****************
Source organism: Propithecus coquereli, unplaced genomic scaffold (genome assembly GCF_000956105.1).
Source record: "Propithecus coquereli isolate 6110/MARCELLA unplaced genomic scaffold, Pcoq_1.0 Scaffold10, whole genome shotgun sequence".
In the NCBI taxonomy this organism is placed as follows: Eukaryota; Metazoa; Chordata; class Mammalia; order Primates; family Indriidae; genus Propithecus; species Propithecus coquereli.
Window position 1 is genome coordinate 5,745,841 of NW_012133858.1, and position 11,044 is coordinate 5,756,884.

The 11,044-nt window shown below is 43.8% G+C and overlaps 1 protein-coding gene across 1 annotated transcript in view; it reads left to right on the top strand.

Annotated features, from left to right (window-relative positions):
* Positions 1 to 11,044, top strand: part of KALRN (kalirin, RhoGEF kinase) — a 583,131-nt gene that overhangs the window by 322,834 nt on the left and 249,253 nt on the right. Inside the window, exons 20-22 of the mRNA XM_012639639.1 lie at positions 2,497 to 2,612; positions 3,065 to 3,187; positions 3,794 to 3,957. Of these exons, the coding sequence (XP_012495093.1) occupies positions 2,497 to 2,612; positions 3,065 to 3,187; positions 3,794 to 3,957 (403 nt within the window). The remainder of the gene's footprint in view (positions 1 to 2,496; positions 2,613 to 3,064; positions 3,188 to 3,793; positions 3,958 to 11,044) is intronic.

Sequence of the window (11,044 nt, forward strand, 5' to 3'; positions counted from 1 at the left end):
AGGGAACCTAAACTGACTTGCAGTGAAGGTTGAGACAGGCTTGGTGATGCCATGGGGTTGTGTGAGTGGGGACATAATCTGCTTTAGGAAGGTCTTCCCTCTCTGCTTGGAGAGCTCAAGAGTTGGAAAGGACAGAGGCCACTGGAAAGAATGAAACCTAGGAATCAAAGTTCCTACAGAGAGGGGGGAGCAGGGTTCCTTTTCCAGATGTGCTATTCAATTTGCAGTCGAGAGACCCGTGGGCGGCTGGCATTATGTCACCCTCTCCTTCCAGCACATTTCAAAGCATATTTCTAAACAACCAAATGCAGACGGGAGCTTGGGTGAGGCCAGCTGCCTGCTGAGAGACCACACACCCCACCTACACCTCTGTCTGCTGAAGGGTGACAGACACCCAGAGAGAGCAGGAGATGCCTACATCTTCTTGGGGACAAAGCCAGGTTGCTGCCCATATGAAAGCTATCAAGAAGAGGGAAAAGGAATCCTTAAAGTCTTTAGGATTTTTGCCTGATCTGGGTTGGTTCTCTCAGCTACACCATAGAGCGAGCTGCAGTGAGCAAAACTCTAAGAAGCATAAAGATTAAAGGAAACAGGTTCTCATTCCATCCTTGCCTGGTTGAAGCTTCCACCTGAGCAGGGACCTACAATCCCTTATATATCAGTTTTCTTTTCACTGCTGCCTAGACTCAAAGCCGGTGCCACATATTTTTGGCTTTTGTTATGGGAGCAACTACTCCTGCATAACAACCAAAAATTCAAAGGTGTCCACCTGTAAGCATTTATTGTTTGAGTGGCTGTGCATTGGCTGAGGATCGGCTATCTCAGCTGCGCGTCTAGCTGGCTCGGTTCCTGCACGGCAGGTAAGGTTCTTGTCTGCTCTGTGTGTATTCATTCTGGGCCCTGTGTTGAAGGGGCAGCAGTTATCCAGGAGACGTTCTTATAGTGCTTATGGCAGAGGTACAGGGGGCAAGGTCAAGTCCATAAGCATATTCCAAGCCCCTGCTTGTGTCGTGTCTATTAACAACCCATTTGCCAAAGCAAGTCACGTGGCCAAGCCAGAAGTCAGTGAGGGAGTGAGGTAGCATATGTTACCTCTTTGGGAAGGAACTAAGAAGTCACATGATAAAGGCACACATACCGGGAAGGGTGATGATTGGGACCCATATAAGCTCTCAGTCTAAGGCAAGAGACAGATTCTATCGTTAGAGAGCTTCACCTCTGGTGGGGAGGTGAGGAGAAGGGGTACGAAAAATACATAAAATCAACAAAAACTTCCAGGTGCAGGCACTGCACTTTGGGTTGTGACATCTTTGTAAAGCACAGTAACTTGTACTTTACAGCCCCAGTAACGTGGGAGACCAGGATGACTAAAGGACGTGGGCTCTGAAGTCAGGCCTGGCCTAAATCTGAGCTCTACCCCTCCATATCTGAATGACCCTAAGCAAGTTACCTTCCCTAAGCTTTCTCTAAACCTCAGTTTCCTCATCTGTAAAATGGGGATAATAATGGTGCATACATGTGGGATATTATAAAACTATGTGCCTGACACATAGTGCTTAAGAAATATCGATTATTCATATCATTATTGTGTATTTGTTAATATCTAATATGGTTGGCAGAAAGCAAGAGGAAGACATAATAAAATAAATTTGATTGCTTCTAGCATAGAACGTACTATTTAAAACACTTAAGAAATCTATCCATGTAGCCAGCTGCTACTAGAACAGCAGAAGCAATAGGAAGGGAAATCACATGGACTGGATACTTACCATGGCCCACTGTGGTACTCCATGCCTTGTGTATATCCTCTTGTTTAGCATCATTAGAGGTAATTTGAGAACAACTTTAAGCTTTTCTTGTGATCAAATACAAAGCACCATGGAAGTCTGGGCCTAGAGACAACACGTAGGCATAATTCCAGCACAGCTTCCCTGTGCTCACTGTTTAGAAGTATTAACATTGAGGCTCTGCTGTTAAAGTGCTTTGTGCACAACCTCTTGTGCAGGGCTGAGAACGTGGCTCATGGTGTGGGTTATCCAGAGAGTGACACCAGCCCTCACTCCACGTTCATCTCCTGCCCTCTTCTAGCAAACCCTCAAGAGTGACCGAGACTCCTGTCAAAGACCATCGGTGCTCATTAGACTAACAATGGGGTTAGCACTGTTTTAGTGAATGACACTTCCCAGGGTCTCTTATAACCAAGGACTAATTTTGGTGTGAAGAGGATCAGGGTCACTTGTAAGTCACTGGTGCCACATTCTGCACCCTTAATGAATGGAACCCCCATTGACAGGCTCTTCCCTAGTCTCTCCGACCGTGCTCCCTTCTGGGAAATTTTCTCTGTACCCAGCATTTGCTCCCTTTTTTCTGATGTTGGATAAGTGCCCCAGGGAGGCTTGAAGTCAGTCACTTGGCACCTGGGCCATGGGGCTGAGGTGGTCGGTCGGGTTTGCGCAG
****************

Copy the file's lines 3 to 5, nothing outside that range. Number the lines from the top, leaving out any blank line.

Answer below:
In the NCBI taxonomy this organism is placed as follows: Eukaryota; Metazoa; Chordata; class Mammalia; order Primates; family Indriidae; genus Propithecus; species Propithecus coquereli.
Window position 1 is genome coordinate 5,745,841 of NW_012133858.1, and position 11,044 is coordinate 5,756,884.

The 11,044-nt window shown below is 43.8% G+C and overlaps 1 protein-coding gene across 1 annotated transcript in view; it reads left to right on the top strand.